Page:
Trawling the patents, there’s a technology logged that I haven’t seen in action yet. As a kid I sketched weird light-up shoes in the back of exercise books, but the reality of the situation was those atrocious L.A. Gear Lights for kids. So I put that one on the backburner, because shoes that illuminate was more liable to look like the rope lights on the DJ booth at a relative’s wedding reception than something even remotely futuristic. Seeing the Air MAG with its charged lighting had me pondering as to whether a design for night running could carry a more subtle sense of illumination. “Article of Footwear Incorporating Illuminable Strands” is some sci-fi sounding footwear that seems to keep the light-up stuff looking Flywire-esque on those illustrations. And I don’t even know how a “Fluid-Filled Bladder for Footwear & Other Applications” works, but I’m into it. Will they ever come out? I have no idea.
8. MORE COURTNEY LOVE YOUTUBE COMMENTS
Courtney Love is good for soundbites, but she’s especially good on a name dropping spree as shellylovelace on YouTube. I only clocked the quoted comment here, which somehow links Courtney, Martha Stewart, Jodorowsky and Yoko Ono while looking for images of Phil Spector’s khaki shirt, studded wristband, sunglasses and presumably, a concealed firearm outfit in the studio with John Lennon. Watching John and Yoko on the Dick Cavett show from a link on the Featured Videos section, I came across this mini-anecdotal gem. I think there’s probably more to come, and the most recent made unfavourable comparisons between Nickelback’s lead singer and Dave Grohl. Courtney and the internet is a winning combination.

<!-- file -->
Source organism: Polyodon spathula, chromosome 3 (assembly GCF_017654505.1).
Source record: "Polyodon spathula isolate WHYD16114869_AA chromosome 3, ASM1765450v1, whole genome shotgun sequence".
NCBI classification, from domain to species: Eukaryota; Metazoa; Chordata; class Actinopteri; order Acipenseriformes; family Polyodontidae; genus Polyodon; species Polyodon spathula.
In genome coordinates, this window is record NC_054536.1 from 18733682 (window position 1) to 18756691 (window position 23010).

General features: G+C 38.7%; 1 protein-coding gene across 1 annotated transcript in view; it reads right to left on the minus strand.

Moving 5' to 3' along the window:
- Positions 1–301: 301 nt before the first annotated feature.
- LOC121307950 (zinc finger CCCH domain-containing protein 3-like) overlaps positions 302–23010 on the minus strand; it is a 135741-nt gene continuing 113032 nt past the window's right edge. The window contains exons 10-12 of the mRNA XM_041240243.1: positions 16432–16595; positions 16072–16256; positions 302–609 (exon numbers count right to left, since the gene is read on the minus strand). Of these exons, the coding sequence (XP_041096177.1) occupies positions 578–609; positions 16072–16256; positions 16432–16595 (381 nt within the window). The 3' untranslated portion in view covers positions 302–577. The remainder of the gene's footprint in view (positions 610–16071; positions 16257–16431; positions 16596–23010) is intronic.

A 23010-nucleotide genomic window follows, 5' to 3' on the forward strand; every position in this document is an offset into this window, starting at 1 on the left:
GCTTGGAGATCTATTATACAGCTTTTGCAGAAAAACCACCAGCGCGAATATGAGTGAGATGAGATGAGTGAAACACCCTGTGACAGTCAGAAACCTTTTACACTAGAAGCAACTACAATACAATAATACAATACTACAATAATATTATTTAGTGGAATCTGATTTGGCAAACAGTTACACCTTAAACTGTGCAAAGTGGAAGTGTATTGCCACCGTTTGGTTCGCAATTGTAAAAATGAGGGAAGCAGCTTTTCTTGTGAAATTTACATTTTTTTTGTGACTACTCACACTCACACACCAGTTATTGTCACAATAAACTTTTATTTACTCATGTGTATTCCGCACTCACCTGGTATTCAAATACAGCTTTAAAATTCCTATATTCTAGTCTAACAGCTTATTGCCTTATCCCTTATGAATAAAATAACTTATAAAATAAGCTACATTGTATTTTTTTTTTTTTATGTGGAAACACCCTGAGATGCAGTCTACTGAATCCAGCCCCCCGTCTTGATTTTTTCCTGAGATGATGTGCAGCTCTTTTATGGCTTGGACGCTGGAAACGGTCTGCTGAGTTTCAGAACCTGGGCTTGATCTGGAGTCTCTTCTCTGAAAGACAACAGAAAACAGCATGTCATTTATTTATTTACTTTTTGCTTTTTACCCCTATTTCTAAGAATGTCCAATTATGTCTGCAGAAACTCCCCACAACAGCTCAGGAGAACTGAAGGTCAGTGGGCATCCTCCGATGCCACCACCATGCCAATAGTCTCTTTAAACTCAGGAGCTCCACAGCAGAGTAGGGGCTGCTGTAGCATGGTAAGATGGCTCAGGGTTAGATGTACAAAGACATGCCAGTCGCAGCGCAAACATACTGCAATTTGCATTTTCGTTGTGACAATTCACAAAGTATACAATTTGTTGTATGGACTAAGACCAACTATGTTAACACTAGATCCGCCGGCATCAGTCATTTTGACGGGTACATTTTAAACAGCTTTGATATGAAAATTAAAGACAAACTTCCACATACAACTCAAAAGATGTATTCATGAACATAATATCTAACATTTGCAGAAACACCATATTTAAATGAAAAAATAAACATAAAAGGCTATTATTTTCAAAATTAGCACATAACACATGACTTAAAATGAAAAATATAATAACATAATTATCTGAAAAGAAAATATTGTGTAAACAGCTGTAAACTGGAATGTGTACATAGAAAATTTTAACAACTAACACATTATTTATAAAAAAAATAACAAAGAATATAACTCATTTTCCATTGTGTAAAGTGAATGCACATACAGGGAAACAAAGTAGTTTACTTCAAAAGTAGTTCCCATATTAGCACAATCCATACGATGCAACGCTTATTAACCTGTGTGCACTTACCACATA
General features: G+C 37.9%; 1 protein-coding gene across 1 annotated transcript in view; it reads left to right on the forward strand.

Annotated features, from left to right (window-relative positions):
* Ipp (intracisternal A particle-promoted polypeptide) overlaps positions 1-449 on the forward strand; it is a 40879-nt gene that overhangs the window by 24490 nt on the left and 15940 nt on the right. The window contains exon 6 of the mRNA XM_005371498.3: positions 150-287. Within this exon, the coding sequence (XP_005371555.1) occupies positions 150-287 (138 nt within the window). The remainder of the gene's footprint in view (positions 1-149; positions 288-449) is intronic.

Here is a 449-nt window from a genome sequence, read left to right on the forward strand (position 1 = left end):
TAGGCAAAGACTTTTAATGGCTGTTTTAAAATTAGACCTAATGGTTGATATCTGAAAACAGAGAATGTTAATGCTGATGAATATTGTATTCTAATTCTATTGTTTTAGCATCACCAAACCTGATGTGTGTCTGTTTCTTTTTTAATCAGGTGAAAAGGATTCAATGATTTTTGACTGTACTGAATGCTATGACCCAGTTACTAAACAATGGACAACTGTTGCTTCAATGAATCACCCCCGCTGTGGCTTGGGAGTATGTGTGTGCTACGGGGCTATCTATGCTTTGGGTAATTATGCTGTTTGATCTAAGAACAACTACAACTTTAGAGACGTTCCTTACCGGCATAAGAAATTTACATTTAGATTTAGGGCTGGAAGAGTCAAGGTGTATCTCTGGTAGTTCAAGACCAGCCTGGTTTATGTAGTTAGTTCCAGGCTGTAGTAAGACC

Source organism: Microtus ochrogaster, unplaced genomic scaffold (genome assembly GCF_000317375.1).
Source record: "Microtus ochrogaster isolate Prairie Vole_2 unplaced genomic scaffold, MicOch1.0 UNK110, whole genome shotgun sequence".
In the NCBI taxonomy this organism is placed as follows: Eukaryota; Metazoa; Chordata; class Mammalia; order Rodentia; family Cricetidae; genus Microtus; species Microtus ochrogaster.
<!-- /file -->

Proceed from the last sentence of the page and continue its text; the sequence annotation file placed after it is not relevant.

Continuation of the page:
9. STONE ISLAND’S 30th ANNIVERSARY
Some brands are so progressive that even when they’re being retrospective, they’re still far ahead of the rest. It’s Stone Island’s 30th birthday this year and hopefully that means anniversary releases old and new, plus that rumoured book project. Some brand book projects are a crushing letdown on their release, stylised, but offering little new information or the product archive listings that the geeks want. Stone Island could put out something on the ‘DPM – Disruptive Pattern Material’ level that fellow obsessive Hardy Blechman created. Hopefully they will. Let’s hope the presentation is as innovative as the content.